I’m heading into the island of Milo, Sicily for a tiny bit. Back to catch what Franco Battiato was doing around this time. What a surprise it is to see him wrap up all his first stabs at mixing the electronic with the serene into one way too far ahead for its time musical statement. My track of the day, “Sequenze e Frequenze” (Sequence and Frequency) from 1973’s Sulle Corde di Aries (On the Ropes of Aries) presents another sampling of the incredibly unique sound Italy has always quietly created.

Using a VCS3 synthesizer, in conjunction with acoustic guitars, string instruments, saxophones and tape loops Franco creates something so alien to most people, yet so warm that you don’t quite know how to process it the first time you hear it. I know where all the lineage he draws comes from the serialism of Stockhausen, the electronic drone of Tangerine Dream or Cluster, the worldly folk of Popol Vuh or the Third Ear Band, but there are some gorgeous things in there that are Italian through and through. One of the big influences for Franco during this period was East German atmospheric-folk protest troubadour Wolf Biermann who recorded his albums in his bedroom with his windows open so the sounds of the street could be picked up as well and become in effect a second instrument. In an offhand way, as Franco comes in and out with an Italian aria singing:

La maestra in estate / ci dava ripetizioni / nel suo cortile. / Io stavo sempre seduto / sopra un muretto / a guardare il mare. / Ogni tanto passava una nave. / E le sere d’inverno / restavo rinchiuso in casa / ad ammuffire. / Fuori il rumore dei tuoni / rimpiccioliva la mia candela. / Al mattino improvviso il sereno / mi portava un profumo di terra

to put it concisely in English, it describes how he as young man be repeatedly taught things that later went on to shape him as a man. The lyrics relate how one of his teacher’s backyard would overlook the sea. There he would sit on a fence listening intently to repetitive lessons, on occasions he would look at the sea to catch as he heard the sound of passing ships. These breaks in routine would ease his mind.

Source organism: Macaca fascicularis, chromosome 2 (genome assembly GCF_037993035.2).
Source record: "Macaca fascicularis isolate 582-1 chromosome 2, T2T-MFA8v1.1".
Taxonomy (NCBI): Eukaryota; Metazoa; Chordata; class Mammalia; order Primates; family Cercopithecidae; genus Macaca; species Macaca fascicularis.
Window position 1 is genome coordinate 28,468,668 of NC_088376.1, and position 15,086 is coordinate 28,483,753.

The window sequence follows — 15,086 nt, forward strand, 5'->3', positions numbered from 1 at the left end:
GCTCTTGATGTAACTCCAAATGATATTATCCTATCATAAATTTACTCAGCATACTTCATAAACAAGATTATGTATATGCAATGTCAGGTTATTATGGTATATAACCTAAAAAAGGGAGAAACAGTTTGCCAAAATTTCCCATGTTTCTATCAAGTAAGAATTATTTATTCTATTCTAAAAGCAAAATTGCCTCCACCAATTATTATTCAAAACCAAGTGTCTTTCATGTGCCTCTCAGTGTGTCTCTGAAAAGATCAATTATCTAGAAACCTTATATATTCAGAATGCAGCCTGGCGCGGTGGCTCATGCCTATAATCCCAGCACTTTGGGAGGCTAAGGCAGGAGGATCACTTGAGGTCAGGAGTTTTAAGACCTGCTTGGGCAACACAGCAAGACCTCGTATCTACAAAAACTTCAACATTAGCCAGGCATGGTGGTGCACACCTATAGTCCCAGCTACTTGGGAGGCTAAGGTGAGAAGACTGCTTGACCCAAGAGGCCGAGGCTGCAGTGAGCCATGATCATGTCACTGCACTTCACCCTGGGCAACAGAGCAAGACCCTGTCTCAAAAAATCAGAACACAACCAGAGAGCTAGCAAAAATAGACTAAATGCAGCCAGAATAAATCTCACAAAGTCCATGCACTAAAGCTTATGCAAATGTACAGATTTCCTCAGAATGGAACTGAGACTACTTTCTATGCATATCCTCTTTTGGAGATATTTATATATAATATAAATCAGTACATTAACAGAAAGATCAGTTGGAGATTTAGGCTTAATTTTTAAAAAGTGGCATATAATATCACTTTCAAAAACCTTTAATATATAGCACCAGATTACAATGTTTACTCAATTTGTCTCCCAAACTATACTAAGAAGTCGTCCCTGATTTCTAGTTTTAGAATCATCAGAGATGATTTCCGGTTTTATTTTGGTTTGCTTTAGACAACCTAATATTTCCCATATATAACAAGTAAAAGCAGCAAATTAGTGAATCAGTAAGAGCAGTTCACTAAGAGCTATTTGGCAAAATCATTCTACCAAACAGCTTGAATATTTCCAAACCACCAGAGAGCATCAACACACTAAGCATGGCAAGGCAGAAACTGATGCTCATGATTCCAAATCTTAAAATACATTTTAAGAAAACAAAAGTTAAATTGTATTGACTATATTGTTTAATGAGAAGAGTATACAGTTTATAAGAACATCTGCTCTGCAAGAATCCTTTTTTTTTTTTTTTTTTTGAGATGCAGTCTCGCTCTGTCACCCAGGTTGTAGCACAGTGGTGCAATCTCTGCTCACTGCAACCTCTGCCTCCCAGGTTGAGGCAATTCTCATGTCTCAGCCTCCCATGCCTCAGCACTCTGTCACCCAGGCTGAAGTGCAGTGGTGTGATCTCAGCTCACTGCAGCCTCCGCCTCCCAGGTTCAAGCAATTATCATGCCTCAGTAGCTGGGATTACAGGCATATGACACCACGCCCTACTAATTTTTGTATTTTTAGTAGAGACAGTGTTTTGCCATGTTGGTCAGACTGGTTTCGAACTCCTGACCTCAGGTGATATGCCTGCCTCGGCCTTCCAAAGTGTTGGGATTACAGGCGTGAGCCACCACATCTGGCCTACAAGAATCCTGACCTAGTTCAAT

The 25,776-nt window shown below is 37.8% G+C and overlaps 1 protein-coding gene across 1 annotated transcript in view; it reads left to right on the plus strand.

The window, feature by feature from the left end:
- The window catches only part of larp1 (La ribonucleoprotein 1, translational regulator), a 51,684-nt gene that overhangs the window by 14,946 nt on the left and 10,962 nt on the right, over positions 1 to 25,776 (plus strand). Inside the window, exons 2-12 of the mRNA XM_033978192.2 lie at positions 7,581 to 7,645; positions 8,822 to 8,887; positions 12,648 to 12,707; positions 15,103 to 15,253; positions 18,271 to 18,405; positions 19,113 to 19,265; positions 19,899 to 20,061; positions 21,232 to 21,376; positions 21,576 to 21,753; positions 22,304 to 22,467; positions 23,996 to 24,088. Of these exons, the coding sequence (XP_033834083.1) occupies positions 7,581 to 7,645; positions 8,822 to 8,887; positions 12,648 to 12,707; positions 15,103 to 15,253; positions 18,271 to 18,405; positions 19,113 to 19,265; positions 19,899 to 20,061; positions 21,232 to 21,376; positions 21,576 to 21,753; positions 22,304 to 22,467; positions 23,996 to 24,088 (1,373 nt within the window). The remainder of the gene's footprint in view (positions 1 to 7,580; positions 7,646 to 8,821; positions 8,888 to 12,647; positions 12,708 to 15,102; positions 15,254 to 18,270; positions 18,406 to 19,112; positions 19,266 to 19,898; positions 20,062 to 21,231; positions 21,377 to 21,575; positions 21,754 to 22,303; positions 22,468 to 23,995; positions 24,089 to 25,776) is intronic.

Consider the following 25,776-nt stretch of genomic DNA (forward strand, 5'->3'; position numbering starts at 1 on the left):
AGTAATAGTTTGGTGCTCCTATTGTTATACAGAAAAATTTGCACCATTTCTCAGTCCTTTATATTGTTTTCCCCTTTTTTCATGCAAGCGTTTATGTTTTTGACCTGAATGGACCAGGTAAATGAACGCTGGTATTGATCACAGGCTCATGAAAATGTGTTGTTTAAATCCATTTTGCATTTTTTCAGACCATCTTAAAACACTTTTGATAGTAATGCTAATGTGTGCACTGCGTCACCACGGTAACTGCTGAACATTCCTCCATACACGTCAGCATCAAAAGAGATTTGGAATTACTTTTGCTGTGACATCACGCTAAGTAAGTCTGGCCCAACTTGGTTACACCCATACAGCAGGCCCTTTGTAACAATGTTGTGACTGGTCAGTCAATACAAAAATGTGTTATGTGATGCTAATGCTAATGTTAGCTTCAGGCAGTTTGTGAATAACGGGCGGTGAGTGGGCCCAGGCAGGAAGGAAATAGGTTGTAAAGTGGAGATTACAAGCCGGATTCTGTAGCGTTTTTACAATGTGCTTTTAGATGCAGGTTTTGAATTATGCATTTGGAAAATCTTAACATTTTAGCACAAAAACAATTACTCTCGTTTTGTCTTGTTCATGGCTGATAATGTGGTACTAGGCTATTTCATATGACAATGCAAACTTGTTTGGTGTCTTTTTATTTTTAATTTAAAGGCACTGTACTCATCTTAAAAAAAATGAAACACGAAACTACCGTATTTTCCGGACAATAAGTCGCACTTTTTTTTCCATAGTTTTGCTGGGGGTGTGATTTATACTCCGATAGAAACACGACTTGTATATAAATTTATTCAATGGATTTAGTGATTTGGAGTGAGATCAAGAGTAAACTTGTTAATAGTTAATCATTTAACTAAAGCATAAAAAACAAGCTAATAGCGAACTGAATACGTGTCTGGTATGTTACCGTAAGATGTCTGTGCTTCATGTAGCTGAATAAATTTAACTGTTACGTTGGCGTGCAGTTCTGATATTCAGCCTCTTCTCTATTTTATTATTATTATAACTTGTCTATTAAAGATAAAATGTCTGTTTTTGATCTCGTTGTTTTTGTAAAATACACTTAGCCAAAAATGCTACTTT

When winter came, though, and the lessons shifted inward inside her home, every now and then he would hear the sound of thunder and the reduced light would eat at the wick of their candle. No matter, for him this was the most serene time, in the morning, this rain would bring him the smell of the earth and with it metaphorically, the memory of that sea that startled him so from his day to day trance. So no matter where he was there was a way to find some peace.

As you hear this track get progressively freer from the sound of jazz, the sound of electronic rock, the sound of folk music, the sound of the complex, the sound of the mundane and starts to trigger some kind of memory, and the varied instruments start playing the same sequence and in the same frequency…but in a distinct way each time, in a way that catches your attention…that’s when you start to hear the unique brilliance of this very autumnal song. Sulle Corde di Aries, if you have time, presents another route electronic music tends to forget it can take when its sick of some kind of endless repetition…

Definitely put on your headphones and listen to the complete, untruncated album version at Grooveshark.
Bonus track time, the breathtaking space folk of “Aries”: